Experimental Techniques Explained: Isothermal Titration Calorimetry (ITC)

ITC graphs
You’re sat at your desk, reading a journal article. You see a graph that looks like this:
the first thing that comes to mind? WHAT ON EARTH DOES IT MEAN?!
At this point many people will skip the methods section of their article and head straight to the discussion- But these graphs and techniques aren’t so scary once you understand the science behind them.

What is ITC used for?
Isothermal Titration Calorimetry, or ITC, measures a very basic interaction- how does one thing bind to another? Imagine you have a protein, and want to measure how well it binds to its substrate. ITC allows you in a single experiment to gain a huge amount of information. Here are a few of the main things you can find out:

Enthalpy change (Termed ΔH): The total amount of energy that is released or gained during a reaction, in this case as heat energy
Entropy change (Termed ΔS): A measure of “disorder”. When your protein and substrate are separate they have high entropy- they can exist in many different ways, they can move around and rotate. When the protein and substrate bind their entropy is low, because there are few ways in which they can bind one another and they aren’t flexible to move around
Binding affinity: How strongly your protein and substrate will bind. This is defined numerically as Kb (Association/Binding rate) or Kd (Dissociation rate. Kd= 1/Kb). Low Kd, for example, means that very little of the protein-substrate complex will dissociate, so the binding must be strong
Stoichiometry (Termed n): This tells you how much of each reactant you need to make a certain amount of product.  Essentially, if you drew a reaction as an equation, it’s the numbers you put in front of each reactant and product to balance the equation.  With our protein/substrate, this allows us to quantify the number of places which the substrate can bind onto the protein (If 3 molecules of substrate + 1 molecule of sample become 1 complex you know that 1 molecule of protein in the sample has 3 binding sites).

How does it work?ITC pic simple
When two molecules interact, there is an enthalpy change. Either heat is given off by the reaction (This is called an exothermic reaction), or absorbed (This is called an endothermic reaction). The main principle of ITC is that two substances are kept under the same conditions- a sample and a reference. When you add a set amount of ligand (something you want to interact with the sample-this is in a high concentration, but a small volume) there will be a temperature change. The amount of power it takes to keep the reference chamber and sample chamber at the same temperature is what is recorded and converted into a “heat of interaction”.

When you add your first amount of ligand, there will be lots of binding sites available in the sample, so you will get your largest temperature change here (this is your ΔH value). As you keep adding set volumes of sample, the temperature “spikes” will decrease in size as there is less and less binding occurring with each addition (the previous molecules are still bound, so there are less binding sites available). When no more spikes appear, you know that your protein sample has been “saturated”.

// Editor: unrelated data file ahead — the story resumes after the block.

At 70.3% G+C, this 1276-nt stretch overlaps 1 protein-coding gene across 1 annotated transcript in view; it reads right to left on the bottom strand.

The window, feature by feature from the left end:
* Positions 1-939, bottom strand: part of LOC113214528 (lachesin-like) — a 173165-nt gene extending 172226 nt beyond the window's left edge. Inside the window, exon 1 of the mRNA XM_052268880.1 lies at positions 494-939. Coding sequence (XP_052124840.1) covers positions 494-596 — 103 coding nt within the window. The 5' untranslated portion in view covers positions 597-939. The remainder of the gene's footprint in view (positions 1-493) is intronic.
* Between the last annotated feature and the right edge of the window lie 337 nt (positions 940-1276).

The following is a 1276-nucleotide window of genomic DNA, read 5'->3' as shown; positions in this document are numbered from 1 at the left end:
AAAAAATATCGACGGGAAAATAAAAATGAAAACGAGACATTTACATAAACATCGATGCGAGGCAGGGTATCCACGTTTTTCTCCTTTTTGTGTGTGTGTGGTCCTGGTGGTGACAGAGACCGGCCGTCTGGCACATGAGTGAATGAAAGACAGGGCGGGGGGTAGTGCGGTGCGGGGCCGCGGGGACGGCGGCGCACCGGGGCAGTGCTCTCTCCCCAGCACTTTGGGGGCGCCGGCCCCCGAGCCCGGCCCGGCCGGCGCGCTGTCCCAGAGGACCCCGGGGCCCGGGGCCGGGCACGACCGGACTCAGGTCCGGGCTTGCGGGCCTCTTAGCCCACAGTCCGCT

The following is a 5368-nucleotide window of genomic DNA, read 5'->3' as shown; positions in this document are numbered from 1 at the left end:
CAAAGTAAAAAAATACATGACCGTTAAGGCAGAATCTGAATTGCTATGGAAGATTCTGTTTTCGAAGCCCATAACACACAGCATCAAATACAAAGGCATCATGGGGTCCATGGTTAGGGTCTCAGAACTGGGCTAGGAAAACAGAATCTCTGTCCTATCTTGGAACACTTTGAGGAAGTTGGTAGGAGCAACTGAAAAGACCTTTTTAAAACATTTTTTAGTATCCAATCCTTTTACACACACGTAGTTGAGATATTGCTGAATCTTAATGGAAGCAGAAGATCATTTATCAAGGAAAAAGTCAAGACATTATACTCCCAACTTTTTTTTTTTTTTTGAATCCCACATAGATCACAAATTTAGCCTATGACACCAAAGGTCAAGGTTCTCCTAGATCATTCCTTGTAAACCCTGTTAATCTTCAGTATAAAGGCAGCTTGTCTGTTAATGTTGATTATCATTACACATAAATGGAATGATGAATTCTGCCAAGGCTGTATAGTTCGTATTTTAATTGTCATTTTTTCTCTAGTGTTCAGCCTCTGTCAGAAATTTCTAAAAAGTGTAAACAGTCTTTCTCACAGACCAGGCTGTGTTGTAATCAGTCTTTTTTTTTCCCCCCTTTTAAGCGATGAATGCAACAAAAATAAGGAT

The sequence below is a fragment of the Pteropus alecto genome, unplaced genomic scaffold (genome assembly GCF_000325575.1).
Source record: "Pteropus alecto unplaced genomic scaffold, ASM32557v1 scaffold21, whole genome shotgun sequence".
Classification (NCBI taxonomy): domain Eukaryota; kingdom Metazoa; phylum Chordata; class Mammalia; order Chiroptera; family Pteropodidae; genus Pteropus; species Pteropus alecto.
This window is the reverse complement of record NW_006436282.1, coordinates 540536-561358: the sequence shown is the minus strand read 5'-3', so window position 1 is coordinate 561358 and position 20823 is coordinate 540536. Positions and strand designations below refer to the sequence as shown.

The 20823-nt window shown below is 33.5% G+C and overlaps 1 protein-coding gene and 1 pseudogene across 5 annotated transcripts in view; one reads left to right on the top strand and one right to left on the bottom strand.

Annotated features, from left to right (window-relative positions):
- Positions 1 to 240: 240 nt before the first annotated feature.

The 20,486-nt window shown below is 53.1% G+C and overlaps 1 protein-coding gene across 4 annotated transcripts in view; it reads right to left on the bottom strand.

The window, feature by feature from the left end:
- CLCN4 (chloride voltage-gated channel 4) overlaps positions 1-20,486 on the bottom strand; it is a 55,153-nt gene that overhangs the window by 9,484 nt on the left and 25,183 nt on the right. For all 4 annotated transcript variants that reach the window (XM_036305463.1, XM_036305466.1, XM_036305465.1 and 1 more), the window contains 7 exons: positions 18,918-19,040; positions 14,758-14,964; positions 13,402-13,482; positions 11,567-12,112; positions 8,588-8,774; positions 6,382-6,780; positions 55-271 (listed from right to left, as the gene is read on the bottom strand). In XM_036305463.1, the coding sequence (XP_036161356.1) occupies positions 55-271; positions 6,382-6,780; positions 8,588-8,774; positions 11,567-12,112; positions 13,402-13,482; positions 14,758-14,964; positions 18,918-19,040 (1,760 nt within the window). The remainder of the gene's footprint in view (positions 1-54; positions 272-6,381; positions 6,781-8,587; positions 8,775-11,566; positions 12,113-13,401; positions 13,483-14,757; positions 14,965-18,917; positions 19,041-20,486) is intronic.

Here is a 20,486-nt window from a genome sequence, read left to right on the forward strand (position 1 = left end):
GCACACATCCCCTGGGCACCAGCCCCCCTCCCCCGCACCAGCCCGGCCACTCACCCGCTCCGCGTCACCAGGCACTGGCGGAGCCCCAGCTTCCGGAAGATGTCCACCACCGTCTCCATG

ITCgraph1

Rajarathnam et al, 2014

These spikes are then used to plot a curve:

graph itc

Adapted from Rajarathnam et al, 2014

This information can be used to calculate a number of thermodynamic properties (some defined earlier) using some clever maths, the equations for which are shown below:

ITC equations gibbs

Click picture for more info on Gibbs Free Energy

You can also repeat your experiment at a number of different temperatures to calculate the heat capacity of binding, or ΔCp.  This value can tell you a lot about the structure of your protein and how it interacts with its surroundings (mainly water).  To do this you plot the ΔH values observed at each temperature on a graph.  Proteins are quite fragile molecules and they only work within certain temperature ranges, so when your line of best fit starts to curve this is the temperature at which your protein is unfolding.  This information can come in very handy.

So that, in a nutshell, is Isothermal Titration Calorimetry. I hope next time you see it mentioned in a journal article it seems a little less scary!

Amy

References

Rajarathnam K, & Rösgen J (2014). Isothermal titration calorimetry of membrane proteins – Progress and challenges. Biochimica et biophysica acta, 1838 (1), 69-77 PMID: 23747362

Ghai R, Falconer RJ, & Collins BM (2012). Applications of isothermal titration calorimetry in pure and applied research–survey of the literature from 2010. Journal of molecular recognition : JMR, 25 (1), 32-52 PMID: 22213449

Jing M, & Bowser MT (2011). Methods for measuring aptamer-protein equilibria: a review. Analytica chimica acta, 686 (1-2), 9-18 PMID: 21237304

O’Brien, R., Ladbury, J., Chowdhry, B. (2001). Isothermal Titration Calorimetry of Biomolecules. In: Harding, S., Chowdhry, B Protein-Ligand Interactions: Hydrodynamics and Calorimetry. Oxford: Oxford University Press. 263-286.

Image 1 from:

Alan Cooper (1998). Microcalorimetry of Protein-Protein Interactions Methods in Molecular Biology, 88, 11-22 DOI: 10.1385/0-89603-487-9:11

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